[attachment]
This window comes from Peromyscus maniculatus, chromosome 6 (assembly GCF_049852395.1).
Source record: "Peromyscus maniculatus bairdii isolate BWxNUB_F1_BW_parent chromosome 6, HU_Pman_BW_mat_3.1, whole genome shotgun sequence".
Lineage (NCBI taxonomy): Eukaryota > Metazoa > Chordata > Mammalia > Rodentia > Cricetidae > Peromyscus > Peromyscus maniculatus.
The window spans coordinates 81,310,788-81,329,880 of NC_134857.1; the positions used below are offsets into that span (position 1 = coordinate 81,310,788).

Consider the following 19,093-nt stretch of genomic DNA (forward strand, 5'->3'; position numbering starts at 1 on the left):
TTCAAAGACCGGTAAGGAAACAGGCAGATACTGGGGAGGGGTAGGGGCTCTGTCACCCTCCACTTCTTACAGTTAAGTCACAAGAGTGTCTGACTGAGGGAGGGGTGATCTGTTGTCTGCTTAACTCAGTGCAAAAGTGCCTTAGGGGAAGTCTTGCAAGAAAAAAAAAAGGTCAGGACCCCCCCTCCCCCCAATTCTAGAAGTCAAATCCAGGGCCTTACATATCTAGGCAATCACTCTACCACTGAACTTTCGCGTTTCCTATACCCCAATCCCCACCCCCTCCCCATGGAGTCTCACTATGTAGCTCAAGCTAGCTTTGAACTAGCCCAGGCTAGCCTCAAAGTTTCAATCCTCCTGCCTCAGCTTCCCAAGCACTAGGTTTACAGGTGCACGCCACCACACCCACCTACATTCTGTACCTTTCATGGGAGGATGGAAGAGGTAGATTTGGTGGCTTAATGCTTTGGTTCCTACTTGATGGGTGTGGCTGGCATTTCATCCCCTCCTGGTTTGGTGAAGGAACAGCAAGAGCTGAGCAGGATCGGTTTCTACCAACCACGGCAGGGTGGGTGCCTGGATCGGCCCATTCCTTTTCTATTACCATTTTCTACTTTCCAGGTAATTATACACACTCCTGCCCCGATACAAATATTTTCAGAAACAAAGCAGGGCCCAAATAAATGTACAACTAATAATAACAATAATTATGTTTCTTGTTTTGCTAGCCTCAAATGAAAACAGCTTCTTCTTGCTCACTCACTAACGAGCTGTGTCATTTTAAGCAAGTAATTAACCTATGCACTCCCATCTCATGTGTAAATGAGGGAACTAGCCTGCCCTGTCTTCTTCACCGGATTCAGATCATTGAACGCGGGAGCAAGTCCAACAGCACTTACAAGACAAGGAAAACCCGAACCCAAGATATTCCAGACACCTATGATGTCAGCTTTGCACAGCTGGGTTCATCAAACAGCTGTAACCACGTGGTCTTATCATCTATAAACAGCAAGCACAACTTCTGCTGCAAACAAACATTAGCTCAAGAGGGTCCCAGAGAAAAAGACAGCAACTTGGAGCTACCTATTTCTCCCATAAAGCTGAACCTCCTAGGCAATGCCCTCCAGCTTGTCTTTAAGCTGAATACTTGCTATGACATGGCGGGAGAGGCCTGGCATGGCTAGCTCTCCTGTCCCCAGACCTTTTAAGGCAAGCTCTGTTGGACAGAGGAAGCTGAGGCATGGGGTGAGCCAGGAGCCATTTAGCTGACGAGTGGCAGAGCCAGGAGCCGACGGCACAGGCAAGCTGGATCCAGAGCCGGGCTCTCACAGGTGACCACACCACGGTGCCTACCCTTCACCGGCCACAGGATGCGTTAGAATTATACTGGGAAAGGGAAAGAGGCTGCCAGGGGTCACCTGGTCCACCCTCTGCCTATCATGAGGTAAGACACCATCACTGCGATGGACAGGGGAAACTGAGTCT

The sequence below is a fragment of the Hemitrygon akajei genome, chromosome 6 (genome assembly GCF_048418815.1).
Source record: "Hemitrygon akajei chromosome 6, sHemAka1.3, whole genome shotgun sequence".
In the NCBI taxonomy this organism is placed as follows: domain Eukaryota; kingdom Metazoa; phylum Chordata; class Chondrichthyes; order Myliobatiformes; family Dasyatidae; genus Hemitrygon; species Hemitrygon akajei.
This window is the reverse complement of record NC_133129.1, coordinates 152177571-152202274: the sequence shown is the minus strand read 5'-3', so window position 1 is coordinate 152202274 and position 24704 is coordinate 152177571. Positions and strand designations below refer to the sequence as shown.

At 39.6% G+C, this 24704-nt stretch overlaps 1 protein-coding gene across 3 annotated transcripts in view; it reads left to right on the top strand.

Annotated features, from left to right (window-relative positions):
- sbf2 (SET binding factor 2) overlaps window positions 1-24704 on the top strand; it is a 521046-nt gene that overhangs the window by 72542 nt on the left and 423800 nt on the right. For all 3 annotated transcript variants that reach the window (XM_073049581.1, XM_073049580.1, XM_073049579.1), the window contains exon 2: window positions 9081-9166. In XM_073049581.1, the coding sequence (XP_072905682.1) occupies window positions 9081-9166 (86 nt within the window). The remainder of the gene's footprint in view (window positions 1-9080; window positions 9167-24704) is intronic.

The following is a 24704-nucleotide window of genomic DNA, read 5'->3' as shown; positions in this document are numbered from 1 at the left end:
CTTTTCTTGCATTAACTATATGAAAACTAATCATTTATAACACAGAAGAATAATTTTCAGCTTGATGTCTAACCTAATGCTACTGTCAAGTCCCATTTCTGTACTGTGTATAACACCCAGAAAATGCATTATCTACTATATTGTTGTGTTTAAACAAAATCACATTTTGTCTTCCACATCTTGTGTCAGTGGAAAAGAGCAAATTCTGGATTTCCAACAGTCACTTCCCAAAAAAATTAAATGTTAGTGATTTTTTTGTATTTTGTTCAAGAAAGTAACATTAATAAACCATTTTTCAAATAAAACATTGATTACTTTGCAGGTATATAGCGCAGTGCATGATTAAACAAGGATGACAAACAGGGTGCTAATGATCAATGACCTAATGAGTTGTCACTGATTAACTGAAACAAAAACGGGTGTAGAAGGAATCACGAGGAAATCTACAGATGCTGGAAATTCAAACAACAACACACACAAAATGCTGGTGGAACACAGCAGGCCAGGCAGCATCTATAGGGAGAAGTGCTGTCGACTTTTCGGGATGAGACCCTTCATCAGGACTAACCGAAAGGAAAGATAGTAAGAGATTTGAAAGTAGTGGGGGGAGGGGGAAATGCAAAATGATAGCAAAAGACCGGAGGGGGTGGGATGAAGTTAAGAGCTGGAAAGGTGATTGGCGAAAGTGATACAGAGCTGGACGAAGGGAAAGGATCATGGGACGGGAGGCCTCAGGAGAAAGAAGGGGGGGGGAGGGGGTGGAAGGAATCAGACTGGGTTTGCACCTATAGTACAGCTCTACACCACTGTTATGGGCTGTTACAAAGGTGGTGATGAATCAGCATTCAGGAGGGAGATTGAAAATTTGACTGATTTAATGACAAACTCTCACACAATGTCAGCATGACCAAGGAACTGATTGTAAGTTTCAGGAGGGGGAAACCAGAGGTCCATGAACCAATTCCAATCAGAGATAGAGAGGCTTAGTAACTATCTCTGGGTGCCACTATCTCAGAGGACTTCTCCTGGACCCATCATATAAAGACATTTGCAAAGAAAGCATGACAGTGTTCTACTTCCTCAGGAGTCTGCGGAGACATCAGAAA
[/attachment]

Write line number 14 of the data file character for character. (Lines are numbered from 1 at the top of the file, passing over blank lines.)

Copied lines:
The following is a 24704-nucleotide window of genomic DNA, read 5'->3' as shown; positions in this document are numbered from 1 at the left end: